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Barrow sworn in as Gambian president, demands army loyalty


Gambia’s new president Adama Barrow took the oath of office in the country’s embassy in Senegal on Thursday.

Barrow, 51, was sworn in days after seeking shelter in Dakar, with Jammeh still refusing to stand down after losing a December election despite international pressure.

Senegal’s army had warned it would intervene in The Gambia if Jammeh had refused to leave office by the end of his mandate at midnight Wednesday, with a regional African force massed on the border.

“I command the chief of defence staff and officers of high command to demonstrate their loyalty to me as commander-in-chief without any delay,” Barrow said.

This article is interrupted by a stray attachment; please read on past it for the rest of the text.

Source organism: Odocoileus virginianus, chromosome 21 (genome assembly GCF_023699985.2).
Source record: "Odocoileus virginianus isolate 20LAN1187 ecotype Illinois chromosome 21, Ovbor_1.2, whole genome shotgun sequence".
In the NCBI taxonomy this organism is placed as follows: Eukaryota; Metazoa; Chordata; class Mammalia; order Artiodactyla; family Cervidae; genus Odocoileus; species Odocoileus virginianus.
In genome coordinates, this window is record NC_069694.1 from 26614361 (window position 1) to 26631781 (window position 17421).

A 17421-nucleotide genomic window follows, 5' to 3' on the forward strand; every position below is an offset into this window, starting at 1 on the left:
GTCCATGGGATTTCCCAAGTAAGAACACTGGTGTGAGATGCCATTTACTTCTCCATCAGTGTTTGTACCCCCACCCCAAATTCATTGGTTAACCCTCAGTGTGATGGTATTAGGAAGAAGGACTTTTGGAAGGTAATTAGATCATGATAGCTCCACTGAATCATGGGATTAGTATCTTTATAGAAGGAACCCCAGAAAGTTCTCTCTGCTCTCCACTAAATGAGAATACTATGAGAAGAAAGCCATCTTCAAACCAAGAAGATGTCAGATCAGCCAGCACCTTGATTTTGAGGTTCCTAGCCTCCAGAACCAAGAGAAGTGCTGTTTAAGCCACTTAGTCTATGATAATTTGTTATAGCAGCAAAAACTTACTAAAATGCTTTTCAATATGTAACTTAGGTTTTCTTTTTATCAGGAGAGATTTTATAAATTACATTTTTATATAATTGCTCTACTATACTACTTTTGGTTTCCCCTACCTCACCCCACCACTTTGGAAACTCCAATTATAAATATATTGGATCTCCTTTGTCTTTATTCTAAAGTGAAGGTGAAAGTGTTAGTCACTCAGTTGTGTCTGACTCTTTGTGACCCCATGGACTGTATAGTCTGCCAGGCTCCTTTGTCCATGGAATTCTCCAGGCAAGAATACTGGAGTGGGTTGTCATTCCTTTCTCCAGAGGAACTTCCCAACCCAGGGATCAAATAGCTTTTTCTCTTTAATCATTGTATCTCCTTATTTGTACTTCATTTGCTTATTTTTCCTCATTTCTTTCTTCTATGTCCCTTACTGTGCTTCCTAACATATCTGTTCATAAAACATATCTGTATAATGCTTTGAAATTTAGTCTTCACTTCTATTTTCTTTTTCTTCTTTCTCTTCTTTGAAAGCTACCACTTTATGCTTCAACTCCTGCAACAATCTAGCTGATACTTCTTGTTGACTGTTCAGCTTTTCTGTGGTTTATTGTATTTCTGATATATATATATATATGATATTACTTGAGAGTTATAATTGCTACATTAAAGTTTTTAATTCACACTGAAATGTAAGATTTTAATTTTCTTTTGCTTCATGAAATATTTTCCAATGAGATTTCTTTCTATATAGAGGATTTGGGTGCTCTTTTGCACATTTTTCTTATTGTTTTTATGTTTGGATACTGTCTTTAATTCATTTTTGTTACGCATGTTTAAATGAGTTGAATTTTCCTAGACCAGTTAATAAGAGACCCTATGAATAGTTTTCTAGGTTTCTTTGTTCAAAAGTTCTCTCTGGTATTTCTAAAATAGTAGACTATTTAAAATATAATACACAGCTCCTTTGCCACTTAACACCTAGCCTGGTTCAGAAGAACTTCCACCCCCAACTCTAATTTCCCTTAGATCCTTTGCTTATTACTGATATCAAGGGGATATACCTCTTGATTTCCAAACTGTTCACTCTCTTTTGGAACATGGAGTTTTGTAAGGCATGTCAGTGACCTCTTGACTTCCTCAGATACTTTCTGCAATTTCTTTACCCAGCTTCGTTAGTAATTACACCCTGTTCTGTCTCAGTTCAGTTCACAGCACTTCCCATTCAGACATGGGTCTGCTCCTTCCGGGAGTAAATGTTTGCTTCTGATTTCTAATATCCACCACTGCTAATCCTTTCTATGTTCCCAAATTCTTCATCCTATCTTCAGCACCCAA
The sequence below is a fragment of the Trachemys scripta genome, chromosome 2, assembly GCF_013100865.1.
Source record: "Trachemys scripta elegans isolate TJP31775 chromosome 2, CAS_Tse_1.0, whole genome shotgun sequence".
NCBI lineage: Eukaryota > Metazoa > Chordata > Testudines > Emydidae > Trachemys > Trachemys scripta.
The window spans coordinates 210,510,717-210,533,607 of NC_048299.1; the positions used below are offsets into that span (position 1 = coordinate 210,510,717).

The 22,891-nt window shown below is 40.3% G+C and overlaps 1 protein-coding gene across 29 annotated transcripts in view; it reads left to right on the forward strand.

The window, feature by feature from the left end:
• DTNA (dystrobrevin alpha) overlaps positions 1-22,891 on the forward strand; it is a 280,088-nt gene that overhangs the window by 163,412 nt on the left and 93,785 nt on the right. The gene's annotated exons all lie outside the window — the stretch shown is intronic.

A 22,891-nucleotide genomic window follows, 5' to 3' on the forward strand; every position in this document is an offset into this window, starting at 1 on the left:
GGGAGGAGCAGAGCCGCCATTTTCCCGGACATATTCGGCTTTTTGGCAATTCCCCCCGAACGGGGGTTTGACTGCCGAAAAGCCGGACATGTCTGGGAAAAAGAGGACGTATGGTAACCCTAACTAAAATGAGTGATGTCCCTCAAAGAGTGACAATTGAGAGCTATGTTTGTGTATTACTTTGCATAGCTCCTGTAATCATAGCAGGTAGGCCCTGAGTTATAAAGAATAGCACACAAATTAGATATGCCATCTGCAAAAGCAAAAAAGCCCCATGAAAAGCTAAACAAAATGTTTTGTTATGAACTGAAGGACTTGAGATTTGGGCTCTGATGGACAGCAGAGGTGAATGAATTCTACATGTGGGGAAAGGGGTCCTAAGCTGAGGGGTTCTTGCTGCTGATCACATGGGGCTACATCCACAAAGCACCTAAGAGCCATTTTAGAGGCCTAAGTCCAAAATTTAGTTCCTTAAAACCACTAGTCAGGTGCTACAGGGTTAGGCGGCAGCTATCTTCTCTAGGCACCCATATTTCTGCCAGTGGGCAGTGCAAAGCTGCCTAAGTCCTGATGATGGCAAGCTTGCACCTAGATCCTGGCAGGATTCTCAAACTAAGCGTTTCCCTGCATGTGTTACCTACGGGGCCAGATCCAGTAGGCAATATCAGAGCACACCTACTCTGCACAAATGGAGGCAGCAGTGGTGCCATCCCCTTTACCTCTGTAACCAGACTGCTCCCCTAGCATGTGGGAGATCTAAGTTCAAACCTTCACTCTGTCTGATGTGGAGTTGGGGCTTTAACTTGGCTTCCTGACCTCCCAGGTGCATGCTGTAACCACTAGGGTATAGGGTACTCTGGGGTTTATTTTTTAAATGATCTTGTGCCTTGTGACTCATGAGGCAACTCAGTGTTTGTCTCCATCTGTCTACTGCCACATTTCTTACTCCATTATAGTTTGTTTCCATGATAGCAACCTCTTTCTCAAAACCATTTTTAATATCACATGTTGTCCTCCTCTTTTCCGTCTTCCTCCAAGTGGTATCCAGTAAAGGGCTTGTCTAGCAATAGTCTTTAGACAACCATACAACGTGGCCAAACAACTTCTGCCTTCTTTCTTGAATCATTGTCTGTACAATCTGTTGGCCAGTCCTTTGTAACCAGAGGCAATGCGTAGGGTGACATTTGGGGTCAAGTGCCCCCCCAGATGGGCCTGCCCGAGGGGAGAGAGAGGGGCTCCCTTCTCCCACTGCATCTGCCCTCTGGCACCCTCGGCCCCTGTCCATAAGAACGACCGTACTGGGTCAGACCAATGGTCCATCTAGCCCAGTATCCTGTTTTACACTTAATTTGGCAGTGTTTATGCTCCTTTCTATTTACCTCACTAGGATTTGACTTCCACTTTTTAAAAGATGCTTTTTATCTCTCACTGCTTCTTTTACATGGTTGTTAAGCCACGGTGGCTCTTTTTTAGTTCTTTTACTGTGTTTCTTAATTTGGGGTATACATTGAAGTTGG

“I command all members of the armed forces to remain in their barracks, those found wanting or in possession of firearms without my order will be considered rebels.”

Barrow, an opposition coalition candidate, won the December 1 election in a surprise victory over Jammeh, who had ruled the former British colony with an iron fist for more than two decades.

“This is a day no Gambian will ever forget,” he said.

“This is a victory of the Gambian nation. Our flag will now fly high among those of the most democratic nations of the world.”

A small, narrow enclave of Senegal except for its coast, The Gambia is the smallest country on the African continent.

It has been ruled by Jammeh for 22 years, an era marked by chronic poverty and human-rights abuse.

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